Britain's pension shortfalls fell by more than £1bn a day during July, according to research released today.
A health check of around 5,800 of the UK's pension schemes revealed aggregate deficits stood at £420bn – a fall of £40bn since the start of the month.
PwC, which compiled the data, said July was the third consecutive month of falling shortfalls. But the firm's chief actuary Steven Dicker added:
However, the monetary value of the gap between assets and liabilities, at £420bn, remains higher than what it was three years ago.
Read more: Pensions lifeboat head to step down
The reduction comes after it was revealed last week that deficits at the university sector's main pension fund had rocketed over the last year. The Universities Superannuation Scheme saw shortfalls rise by £9bn to £17.5bn, the largest on record by any British pension scheme.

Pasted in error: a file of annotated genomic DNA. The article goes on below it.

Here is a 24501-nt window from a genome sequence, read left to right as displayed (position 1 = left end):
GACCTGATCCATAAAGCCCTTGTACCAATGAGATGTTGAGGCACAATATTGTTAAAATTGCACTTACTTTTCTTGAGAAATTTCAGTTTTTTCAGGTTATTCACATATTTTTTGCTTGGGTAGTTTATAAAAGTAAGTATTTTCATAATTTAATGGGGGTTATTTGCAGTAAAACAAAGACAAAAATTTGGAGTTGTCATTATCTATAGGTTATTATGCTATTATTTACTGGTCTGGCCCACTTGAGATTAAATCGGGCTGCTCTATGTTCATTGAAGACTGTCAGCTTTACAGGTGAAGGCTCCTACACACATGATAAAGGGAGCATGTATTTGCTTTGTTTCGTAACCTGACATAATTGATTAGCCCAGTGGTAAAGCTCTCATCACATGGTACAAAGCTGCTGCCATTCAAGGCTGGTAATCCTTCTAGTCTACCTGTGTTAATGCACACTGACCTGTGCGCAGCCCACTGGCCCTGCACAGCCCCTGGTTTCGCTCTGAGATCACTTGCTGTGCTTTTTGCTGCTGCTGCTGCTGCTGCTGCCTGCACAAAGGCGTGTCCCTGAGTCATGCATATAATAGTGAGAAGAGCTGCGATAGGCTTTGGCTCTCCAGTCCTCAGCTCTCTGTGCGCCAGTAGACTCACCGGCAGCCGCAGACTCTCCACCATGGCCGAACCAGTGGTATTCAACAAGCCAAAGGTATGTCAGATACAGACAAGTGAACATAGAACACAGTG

Defined benefit or final salary shortfalls continue to be a millstone around the neck of many UK corporates; for example, telecoms giant BT is in the process of negotiating with trustees over a £9bn gap between assets and liabilities.
Meanwhile, the UK's pensions watchdog has promised more active scrutiny of companies operating large deficits. And the government is consulting on hiking its powers, which would give it a more proactive remit to intervene.